Guest Post: Why I Oppose The Religious Freedom Measure
Religious freedom is a current topic of conversation at both the state and federal levels. At the federal level, Congress has been considering legislation that would exempt employees of universities, hospitals and charities operated by the Roman Catholic church from receiving contraceptives and contraceptive surgeries, rights which will become available to all other employees under the Affordable Health Care Act. Whenever one religion or a single religious denomination is singled out for special treatment under the law, we should carefully consider whether or not the religious freedoms of Americans will be damaged or enhanced by the passage of the legislation which creates the special treatment.
At the state level, North Dakota will soon be voting on a proposed amendment to the state Constitution. A reasonable paraphrase of the proposed amendment says that “Government,” (both state and federal government?) may not withhold benefits, assess penalties or exclude any person or religious organization from programs or from access to facilities unless the government can demonstrate a compelling state interest for the threatened burden on religious liberty.
At first glance, it would appear that these two proposals are quite different. After all, the proposed federal statute applies specifically to a single religious denomination, while the proposed amendment to the North Dakota Constitution seems to apply generally to all religious liberties. But, as my law school professors used to tell us, “that is a distinction, but does it make a difference?”
In deciding if the two propositions are actually different, we should begin by remembering that religious freedom in our country has always had two parts: first, the freedom TO believe anything we choose to believe and worship the way we choose to worship and second, the freedom FROM coercion by either the state or by another religion or religious denomination.
The freedom to believe and to worship however we please is the fundamental religious freedom in our pluralistic society, and is as close as anything we find in American law and culture to an absolute freedom. But, the freedom FROM the religious dictates of other people or organizations is not quite so absolute. The problem with these rights was first described to me in a Methodist youth group half a century ago by a crusty old retired minister who told us never to forget that “your rights end where my nose begins.”
Here’s an example that illustrates the main controversy which is fueling all of the discussions about religious liberty. Bishop Samuel Aquila, the Roman Catholic Bishop of the Fargo diocese, is pretty clear in his belief that every sexual act must be open to the possibility of conceiving a child in order to be a faithful and honest expression of God’s gift of sexuality. I respectfully disagree with this magisterium.
My wife and I were in our mid twenties when our third child was born nearly forty years ago. After some discussion, we decided that three children were all that the limited resources of our love, attention and financial position could responsibly care for. This placed us on the horns of a dilemma. We were unwilling to end our marital relationship and begin a new relationship as brother and sister. And we were unwilling to take the risks of unplanned future pregnancies that we did not want to have. So, with fear and trembling, we made what seemed to us the best and most faithful choice available to us. I underwent a brief and relatively painless surgical procedure which ended the possibility that I would once again impregnate the woman I loved. Forty years later, as we watch our grandchildren growing up healthy and strong, we still believe that we made the right choice.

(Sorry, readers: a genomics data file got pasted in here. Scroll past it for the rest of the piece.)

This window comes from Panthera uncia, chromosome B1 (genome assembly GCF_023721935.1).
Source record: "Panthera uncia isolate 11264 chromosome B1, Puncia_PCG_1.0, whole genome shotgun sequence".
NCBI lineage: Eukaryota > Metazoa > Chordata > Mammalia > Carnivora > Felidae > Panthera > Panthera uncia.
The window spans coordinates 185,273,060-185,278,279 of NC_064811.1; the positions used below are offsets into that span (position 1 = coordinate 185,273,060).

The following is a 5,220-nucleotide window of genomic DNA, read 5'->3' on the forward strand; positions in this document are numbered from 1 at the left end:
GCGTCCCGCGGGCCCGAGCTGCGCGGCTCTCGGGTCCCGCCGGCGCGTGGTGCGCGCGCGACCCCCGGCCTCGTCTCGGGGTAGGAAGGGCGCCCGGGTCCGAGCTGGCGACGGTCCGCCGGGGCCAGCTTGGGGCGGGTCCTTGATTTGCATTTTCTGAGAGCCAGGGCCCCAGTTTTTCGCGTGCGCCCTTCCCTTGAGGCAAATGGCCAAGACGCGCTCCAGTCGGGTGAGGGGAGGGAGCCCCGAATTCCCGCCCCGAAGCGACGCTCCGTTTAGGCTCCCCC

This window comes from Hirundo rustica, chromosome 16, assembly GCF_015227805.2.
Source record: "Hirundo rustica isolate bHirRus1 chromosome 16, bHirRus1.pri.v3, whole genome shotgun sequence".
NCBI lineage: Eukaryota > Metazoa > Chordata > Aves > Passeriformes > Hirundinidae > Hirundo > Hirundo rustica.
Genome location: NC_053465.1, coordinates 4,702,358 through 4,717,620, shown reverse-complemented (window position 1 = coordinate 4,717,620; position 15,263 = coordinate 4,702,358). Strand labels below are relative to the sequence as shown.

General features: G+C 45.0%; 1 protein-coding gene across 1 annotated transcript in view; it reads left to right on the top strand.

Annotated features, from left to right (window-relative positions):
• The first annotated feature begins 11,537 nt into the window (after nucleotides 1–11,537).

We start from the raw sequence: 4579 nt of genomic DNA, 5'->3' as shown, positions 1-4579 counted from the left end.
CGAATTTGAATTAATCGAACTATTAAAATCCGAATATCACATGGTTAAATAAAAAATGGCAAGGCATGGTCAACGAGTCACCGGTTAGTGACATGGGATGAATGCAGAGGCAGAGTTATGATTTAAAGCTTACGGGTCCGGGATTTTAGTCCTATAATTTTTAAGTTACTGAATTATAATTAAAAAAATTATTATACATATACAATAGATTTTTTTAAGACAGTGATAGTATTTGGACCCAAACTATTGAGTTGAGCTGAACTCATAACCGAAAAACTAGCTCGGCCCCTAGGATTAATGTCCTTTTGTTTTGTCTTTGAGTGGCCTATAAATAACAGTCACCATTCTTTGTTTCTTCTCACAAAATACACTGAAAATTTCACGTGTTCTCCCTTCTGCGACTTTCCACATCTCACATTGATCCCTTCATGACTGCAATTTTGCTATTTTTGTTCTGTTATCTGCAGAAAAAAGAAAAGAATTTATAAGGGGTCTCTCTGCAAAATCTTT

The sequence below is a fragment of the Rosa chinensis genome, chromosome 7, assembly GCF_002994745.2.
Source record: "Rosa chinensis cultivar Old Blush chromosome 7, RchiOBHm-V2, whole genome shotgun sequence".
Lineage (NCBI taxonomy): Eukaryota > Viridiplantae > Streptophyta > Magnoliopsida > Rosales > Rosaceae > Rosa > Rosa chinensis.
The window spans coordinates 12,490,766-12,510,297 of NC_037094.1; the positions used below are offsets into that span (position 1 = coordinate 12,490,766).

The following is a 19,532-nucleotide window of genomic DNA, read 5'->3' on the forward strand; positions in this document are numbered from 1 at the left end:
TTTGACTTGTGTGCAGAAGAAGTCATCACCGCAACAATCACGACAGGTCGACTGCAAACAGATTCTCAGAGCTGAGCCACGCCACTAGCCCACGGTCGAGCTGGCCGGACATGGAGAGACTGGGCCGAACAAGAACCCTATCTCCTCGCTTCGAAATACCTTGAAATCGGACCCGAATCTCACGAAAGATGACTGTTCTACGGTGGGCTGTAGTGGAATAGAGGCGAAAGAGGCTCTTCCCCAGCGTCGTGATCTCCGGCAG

And so it seems that the freedom TO make choices, both religious and secular, for our own lives will often require a freedom FROM the choices and decisions that other people similarly situated might seek to impose upon us. Our freedom TO decide how many children to bring into the world should not be burdened by the beliefs held and choices made by people of other religions or other religious denominations.
As Bishop Aquila has so eloquently stated the case, it would be a tragedy if Catholics are “… stripped of their God given rights.” And it will be equally tragic if Lutherans, or Presbyterians or Jews or Muslims or even people of no faith at all are stripped of their God given rights. To prevent this tragedy, we must remember that the rights of the Catholic Bishops to enforce their teaching authority must end where the decisions in our Presbyterian household concerning how many children we can nurture begins.
For this reason, I find that I must also oppose Measure 3 on the primary ballot in North Dakota. The measure seems to me to deny the fundamental fairness of the lesson I learned so long ago, that everyone’s rights must end at the point where everyone else’s noses begin. The failure to recognize this fundamental limitation of human freedoms can only produce a rash of broken and bloody noses. That will not help any of us to find our ways back to God.
Dr. Tom Potter is a retired finance professor, lay pastor in the Presbyterian church, and a candidate for Democratic-NPL endorsement for the U.S. Senate seat being vacated by the retirement of Sen. Kent Conrad. For More information, visit his website at www.PotterForSenate.com.Tags: measure 3, North Dakota News, religious freedom, tom potter